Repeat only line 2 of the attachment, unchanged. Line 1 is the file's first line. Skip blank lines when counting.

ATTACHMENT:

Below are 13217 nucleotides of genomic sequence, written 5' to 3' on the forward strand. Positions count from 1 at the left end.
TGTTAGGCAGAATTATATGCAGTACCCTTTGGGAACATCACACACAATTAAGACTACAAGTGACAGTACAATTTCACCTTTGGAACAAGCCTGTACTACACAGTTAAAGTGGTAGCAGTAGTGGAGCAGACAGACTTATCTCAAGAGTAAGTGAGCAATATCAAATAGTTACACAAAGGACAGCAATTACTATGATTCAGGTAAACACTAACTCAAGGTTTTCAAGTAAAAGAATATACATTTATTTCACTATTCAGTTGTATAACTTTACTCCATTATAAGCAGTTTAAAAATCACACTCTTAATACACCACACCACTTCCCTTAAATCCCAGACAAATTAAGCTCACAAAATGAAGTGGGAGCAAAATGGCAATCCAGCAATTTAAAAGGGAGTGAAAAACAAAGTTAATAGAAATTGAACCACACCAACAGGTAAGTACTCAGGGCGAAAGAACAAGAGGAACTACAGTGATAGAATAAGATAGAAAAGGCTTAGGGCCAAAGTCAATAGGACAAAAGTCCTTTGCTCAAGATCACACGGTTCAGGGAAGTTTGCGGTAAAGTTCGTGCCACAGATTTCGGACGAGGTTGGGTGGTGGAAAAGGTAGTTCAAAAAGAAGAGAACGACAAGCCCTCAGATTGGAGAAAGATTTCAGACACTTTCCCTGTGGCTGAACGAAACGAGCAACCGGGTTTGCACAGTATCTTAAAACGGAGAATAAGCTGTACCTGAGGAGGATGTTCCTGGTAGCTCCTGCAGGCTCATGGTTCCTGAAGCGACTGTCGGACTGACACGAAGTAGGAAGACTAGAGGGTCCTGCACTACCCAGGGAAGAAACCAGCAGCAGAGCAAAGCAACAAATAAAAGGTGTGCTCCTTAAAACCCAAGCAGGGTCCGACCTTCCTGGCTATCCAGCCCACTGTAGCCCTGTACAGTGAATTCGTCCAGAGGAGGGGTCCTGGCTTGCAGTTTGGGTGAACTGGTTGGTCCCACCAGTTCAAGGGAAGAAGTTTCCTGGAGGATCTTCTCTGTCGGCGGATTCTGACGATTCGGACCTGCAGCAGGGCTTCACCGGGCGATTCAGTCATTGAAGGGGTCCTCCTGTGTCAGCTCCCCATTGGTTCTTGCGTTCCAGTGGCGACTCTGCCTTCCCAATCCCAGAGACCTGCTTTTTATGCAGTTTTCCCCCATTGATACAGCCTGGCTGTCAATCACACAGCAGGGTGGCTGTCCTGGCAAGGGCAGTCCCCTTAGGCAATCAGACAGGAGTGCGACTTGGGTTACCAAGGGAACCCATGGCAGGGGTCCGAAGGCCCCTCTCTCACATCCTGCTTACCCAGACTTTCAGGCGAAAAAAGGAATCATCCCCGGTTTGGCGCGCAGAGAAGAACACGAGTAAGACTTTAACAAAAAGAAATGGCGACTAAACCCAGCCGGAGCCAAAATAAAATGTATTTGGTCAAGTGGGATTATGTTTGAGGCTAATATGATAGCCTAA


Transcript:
TGTTAGGCAGAATTATATGCAGTACCCTTTGGGAACATCACACACAATTAAGACTACAAGTGACAGTACAATTTCACCTTTGGAACAAGCCTGTACTACACAGTTAAAGTGGTAGCAGTAGTGGAGCAGACAGACTTATCTCAAGAGTAAGTGAGCAATATCAAATAGTTACACAAAGGACAGCAATTACTATGATTCAGGTAAACACTAACTCAAGGTTTTCAAGTAAAAGAATATACATTTATTTCACTATTCAGTTGTATAACTTTACTCCATTATAAGCAGTTTAAAAATCACACTCTTAATACACCACACCACTTCCCTTAAATCCCAGACAAATTAAGCTCACAAAATGAAGTGGGAGCAAAATGGCAATCCAGCAATTTAAAAGGGAGTGAAAAACAAAGTTAATAGAAATTGAACCACACCAACAGGTAAGTACTCAGGGCGAAAGAACAAGAGGAACTACAGTGATAGAATAAGATAGAAAAGGCTTAGGGCCAAAGTCAATAGGACAAAAGTCCTTTGCTCAAGATCACACGGTTCAGGGAAGTTTGCGGTAAAGTTCGTGCCACAGATTTCGGACGAGGTTGGGTGGTGGAAAAGGTAGTTCAAAAAGAAGAGAACGACAAGCCCTCAGATTGGAGAAAGATTTCAGACACTTTCCCTGTGGCTGAACGAAACGAGCAACCGGGTTTGCACAGTATCTTAAAACGGAGAATAAGCTGTACCTGAGGAGGATGTTCCTGGTAGCTCCTGCAGGCTCATGGTTCCTGAAGCGACTGTCGGACTGACACGAAGTAGGAAGACTAGAGGGTCCTGCACTACCCAGGGAAGAAACCAGCAGCAGAGCAAAGCAACAAATAAAAGGTGTGCTCCTTAAAACCCAAGCAGGGTCCGACCTTCCTGGCTATCCAGCCCACTGTAGCCCTGTACAGTGAATTCGTCCAGAGGAGGGGTCCTGGCTTGCAGTTTGGGTGAACTGGTTGGTCCCACCAGTTCAAGGGAAGAAGTTTCCTGGAGGATCTTCTCTGTCGGCGGATTCTGACGATTCGGACCTGCAGCAGGGCTTCACCGGGCGATTCAGTCATTGAAGGGGTCCTCCTGTGTCAGCTCCCCATTGGTTCTTGCGTTCCAGTGGCGACTCTGCCTTCCCAATCCCAGAGACCTGCTTTTTATGCAGTTTTCCCCCATTGATACAGCCTGGCTGTCAATCACACAGCAGGGTGGCTGTCCTGGCAAGGGCAGTCCCCTTAGGCAATCAGACAGGAGTGCGACTTGGGTTACCAAGGGAACCCATGGCAGGGGTCCGAAGGCCCCTCTCTCACATCCTGCTTACCCAGACTTTCAGGCGAAAAAAGGAATCATCCCCGGTTTGGCGCGCAGAGAAGAACACGAGTAAGACTTTAACAAAAAGAAATGGCGACTAAACCCAGCCGGAGCCAAAATAAAATGTATTTGGTCAAGTGGGATTATGTTTGAGGCTAATATGATAGCCTAA